# Mathematical reasoning question

I was giving a look at my country's mathematical olympiads, and I found this problem

If I want to color a $4\times 4$ grid with black and white squares, in how many ways can I paint it such that every row and every column has 2 squares of each color?

After thinking for a while, I decided to code a program that gave me insights about the problem by reverse-engeneering the answer.No success.Aparently, the answer is $90$, but how does the mathematical way of doing this goes?

• Do you mean at least or exactly two black squares? – Stefan Hamcke Aug 20 '13 at 0:14
• @StefanH. Rahul Narain read my mind – chubakueno Aug 20 '13 at 0:20
• "of each color", therefore two black and two white squares. – mau Sep 13 '13 at 8:32

This problem asks for the enumeration of a special type of frequency square. Frequency squares are a generalisation of Latin squares, which are regarded as hard to count. To count Latin squares, the best method is Sade's Algorithm, which we can use here too. The main observations are:

Lemma: Any two frequency rectangles that have the multiset of symbols in each column can be completed in the same number of ways.

Lemma: Frequency rectangles formed by permuting the rows and columns of another frequency rectangle can be completed in the same number of ways.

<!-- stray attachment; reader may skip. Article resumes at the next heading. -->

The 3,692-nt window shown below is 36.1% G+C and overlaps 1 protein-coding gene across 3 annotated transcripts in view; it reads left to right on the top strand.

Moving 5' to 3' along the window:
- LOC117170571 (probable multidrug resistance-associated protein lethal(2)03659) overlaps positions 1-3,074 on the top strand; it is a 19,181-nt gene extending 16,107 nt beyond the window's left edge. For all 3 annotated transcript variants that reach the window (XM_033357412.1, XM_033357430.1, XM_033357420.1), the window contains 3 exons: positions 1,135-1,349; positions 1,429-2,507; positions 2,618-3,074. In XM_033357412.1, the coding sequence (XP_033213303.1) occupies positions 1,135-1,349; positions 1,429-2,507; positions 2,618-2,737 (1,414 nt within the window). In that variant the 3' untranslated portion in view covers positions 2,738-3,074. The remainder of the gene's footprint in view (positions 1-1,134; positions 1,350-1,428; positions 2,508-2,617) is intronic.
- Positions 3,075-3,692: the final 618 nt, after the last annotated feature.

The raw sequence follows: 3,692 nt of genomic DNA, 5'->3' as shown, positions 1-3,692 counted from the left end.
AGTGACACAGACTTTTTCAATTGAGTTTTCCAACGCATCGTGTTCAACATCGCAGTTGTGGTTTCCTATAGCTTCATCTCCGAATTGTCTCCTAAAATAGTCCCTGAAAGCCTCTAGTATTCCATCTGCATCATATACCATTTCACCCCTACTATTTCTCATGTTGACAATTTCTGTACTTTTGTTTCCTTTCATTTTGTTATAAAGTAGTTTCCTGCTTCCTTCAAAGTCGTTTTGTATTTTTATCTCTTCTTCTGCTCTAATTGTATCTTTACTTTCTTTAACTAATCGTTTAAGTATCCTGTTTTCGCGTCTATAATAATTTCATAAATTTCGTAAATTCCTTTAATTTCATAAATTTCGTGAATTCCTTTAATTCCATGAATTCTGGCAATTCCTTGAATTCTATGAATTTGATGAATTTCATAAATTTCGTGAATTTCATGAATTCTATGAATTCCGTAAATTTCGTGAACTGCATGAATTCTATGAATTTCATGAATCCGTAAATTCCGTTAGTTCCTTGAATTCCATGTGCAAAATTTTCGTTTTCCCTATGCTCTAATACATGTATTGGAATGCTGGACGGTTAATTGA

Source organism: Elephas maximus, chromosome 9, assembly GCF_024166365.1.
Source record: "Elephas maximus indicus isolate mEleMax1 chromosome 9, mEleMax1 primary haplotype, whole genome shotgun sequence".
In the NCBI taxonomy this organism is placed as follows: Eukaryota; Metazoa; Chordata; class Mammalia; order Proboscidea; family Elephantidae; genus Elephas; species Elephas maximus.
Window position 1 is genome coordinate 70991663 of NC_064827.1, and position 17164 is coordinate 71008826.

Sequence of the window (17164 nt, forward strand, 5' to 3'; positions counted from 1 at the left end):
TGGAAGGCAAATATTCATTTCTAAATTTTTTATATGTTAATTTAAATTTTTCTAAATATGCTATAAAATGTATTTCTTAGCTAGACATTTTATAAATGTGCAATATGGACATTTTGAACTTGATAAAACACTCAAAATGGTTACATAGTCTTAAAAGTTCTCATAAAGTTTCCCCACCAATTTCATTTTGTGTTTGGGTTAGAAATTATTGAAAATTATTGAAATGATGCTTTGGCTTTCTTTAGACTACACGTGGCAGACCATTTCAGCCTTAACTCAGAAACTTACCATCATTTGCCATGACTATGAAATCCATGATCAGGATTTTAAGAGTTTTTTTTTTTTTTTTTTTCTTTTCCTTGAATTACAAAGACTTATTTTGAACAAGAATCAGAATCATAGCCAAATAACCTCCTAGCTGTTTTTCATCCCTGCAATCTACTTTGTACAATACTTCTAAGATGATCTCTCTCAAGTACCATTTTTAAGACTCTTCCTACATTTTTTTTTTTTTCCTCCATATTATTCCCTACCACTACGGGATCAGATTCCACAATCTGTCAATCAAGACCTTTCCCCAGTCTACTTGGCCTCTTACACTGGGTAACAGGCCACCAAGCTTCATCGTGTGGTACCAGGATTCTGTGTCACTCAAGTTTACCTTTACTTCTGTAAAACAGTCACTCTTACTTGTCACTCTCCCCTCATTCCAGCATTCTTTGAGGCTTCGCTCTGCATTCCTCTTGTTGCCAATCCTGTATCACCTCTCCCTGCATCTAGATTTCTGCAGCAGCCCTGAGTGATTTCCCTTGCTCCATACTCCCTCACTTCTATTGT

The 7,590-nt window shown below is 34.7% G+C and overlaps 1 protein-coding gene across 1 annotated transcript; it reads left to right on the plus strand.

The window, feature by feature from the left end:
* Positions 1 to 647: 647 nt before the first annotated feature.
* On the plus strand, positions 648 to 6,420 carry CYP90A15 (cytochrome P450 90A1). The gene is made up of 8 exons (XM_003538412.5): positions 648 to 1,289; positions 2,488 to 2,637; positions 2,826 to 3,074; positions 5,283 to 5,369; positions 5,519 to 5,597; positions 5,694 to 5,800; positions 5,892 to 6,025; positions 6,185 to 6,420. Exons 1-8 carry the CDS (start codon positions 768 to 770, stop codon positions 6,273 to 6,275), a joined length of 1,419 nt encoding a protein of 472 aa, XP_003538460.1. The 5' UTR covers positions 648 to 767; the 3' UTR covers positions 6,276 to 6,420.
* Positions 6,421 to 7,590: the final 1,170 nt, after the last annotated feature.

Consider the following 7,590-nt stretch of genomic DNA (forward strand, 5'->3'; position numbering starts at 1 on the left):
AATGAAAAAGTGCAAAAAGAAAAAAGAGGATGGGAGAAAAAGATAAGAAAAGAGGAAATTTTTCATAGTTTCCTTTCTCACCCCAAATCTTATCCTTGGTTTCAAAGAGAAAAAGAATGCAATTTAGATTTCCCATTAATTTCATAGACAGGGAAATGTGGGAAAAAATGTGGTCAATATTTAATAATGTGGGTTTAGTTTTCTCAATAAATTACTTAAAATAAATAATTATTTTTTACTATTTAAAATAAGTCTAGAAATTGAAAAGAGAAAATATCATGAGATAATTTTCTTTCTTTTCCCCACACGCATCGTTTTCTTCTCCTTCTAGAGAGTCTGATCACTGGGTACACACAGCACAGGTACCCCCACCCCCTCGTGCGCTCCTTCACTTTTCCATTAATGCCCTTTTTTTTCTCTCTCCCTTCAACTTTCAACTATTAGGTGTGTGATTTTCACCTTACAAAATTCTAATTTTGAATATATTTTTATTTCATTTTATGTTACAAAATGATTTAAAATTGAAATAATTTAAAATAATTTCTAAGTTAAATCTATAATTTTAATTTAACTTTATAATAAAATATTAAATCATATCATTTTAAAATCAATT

The above two Lemmata provide an equivalence relation on frequency rectangles, which we can exploit to find the answer.

Under this equivalence, there are $\binom{4}{2}=6$ ways of creating the first row, all of which are equivalent to: This can be extended in $\binom{4}{2}=6$ ways, $3$ of which are inequivalent. After this, we could continue using Sade's Algorithm, but it's faster to just count the completions:

• Equivalence class size 1: 1 completion.

• Equivalence class size 4: 2 completions.

• Equivalence class size 1: 6 completions.

So, in total we have $$6 \times (1 \times 1+4 \times 2+1 \times 6)=90$$ such squares.

• Wow. I really did not expect to find so deep theorems about a simple problem like this(first stage of the olympiad, although the hardest problem there). Seeing your profile, I am also quite convinced that a generalistion is a bit too far. Thank you for your answer and for giving me that good feeling of doing a good blind-coding. – chubakueno Aug 20 '13 at 1:49

Another method is to recognise that, up to permutations of the rows and columns, there are only two inequivalent squares: